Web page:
The third week of improv classes began much like the second, with stretching and warm-up games. After, Justin told us we’d do some quick warm-up scenes to get our creative juices flowing. We would act out three or four line scenes in pairs.
Know that feeling of panic when someone tells you to do something difficult or intimidating? Well, I had that feeling. I knew when I decided to take the class that there would be moments like these. I told myself that rather than clench up and waste my energy worrying about them, I would instead let myself feel the momentary panic and then move on. I did that, and I think my two scenes went pretty well. I don’t think I did anything brilliant, but I was able to think of a response to what my partner said, and just being able to do that felt like an achievement for the week.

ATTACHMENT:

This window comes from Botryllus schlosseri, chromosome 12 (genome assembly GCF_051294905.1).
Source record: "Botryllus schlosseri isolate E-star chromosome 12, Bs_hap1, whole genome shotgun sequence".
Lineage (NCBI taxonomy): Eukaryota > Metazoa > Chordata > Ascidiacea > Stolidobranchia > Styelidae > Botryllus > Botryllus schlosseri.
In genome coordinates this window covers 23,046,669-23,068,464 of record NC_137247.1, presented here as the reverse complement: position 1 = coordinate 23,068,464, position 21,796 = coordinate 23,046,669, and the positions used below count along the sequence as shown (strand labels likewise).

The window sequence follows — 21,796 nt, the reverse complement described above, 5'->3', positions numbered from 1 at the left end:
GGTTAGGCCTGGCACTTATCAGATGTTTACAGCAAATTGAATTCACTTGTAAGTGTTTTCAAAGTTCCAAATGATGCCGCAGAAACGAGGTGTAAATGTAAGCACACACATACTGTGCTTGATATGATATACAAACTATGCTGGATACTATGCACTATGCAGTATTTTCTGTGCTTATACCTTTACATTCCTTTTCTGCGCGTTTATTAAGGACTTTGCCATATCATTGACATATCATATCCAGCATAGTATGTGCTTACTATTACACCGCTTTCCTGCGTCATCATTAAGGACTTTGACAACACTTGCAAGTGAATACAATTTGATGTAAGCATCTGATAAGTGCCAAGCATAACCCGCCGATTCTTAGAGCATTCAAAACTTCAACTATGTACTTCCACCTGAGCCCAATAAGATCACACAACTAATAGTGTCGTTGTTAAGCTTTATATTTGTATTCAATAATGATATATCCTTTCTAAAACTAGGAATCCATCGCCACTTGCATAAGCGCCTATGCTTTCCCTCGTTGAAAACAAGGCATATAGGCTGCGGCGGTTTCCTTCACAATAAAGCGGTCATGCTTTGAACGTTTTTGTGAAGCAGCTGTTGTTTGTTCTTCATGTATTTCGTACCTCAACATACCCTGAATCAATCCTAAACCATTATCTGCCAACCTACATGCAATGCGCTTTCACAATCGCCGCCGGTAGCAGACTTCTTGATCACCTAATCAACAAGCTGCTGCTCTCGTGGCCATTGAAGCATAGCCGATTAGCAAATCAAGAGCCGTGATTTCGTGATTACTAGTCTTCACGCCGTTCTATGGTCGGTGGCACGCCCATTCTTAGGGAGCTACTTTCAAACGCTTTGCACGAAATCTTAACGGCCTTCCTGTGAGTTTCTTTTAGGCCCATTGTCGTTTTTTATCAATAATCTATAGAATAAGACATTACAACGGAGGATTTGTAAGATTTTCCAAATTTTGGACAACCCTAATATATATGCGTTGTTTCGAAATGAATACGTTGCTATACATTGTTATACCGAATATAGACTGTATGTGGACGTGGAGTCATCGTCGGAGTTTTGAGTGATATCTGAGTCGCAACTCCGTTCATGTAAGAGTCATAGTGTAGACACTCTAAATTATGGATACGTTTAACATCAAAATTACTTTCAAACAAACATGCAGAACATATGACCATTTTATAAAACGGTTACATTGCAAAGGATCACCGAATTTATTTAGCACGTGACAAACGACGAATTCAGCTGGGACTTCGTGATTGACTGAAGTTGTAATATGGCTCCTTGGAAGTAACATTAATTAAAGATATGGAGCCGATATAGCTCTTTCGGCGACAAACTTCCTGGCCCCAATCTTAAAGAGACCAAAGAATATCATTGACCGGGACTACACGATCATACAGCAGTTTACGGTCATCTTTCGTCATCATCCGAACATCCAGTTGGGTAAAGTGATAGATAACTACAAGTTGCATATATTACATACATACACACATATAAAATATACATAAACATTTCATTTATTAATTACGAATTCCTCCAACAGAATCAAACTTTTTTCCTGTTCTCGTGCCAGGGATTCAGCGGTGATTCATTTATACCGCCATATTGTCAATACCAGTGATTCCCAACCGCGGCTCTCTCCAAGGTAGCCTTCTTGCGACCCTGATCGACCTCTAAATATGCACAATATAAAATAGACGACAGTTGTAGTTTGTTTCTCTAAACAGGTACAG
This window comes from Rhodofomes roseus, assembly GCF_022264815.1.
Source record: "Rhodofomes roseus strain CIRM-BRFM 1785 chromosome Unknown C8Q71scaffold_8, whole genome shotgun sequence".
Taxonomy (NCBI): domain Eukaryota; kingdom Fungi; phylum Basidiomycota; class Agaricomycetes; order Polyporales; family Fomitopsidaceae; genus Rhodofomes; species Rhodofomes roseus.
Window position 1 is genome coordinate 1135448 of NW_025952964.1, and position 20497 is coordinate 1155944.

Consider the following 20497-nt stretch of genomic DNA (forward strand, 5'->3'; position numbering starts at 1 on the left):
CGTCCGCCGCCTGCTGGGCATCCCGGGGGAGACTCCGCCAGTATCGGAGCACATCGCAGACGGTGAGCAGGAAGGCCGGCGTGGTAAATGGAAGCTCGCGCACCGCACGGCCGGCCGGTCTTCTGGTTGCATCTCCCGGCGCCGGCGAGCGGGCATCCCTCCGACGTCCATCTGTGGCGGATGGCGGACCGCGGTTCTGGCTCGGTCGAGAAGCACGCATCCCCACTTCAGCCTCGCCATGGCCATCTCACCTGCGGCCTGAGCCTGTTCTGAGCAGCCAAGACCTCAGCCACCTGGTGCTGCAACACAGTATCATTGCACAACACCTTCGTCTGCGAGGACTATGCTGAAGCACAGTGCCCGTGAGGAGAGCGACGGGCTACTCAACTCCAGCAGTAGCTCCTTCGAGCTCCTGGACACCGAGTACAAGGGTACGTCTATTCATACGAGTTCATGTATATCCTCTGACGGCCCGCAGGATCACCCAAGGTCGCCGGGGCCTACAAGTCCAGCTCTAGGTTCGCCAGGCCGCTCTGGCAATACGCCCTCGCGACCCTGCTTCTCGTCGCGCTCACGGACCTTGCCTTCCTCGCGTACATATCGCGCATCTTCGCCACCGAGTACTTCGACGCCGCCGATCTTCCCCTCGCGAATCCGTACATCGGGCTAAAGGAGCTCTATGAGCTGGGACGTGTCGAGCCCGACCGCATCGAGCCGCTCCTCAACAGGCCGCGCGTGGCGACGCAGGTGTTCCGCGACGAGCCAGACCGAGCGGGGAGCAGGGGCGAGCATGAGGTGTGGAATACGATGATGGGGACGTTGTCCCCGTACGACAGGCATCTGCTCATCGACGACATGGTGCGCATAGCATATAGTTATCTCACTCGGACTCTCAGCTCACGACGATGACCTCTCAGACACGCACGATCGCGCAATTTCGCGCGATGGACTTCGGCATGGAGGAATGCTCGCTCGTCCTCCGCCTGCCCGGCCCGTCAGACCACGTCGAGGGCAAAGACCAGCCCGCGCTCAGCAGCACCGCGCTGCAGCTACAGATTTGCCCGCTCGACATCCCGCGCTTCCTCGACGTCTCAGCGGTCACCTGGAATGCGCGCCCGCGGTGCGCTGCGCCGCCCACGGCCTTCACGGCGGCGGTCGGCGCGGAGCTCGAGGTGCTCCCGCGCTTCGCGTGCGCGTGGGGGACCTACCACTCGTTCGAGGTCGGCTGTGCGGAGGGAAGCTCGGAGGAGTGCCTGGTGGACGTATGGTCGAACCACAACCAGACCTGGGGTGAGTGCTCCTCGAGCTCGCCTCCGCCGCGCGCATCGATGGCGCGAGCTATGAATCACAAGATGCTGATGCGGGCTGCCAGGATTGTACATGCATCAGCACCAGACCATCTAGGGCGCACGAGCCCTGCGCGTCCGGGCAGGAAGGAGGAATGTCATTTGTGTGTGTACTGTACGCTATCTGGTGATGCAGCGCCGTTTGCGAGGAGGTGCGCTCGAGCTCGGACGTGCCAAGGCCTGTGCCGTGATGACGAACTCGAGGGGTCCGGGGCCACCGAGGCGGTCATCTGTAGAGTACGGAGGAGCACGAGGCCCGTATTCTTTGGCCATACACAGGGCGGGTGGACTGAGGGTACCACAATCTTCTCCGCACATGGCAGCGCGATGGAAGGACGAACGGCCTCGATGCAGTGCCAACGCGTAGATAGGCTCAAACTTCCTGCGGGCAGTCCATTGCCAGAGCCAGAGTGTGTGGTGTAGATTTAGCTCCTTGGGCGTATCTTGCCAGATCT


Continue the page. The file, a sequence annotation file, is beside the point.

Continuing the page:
Later we played a game where two people were given a situation and had to improvise a scene by replacing language with numbers. The purpose was to feel the emotion of the scene and read your partner’s body language without using words. I’ve found that I do pretty well with deciding to be a character and beginning the scene, but I’m very slow at times at reacting to what my partner does. It’s difficult to respond quickly. Again, the lesson always seems to be to slow down and give yourself time to respond. It’s a simple idea, but sometimes very difficult in practice.
I have some serious doubts about my ability to be funny. In the SCIT shows I’ve seen, people are featured who think and react to plot twists on the spot. The actors excel at creating a situation that seems normal and then twisting it at the last second to create something very far from normal. I wonder if there are people who never get to that level of mental agility, and sometimes I fear that if they exist, I might be one. It’s hard to imagine being so in the moment and thinking so freely that I could emulate the people I’ve seen onstage.
Only time will tell.
– Jillian McCarthy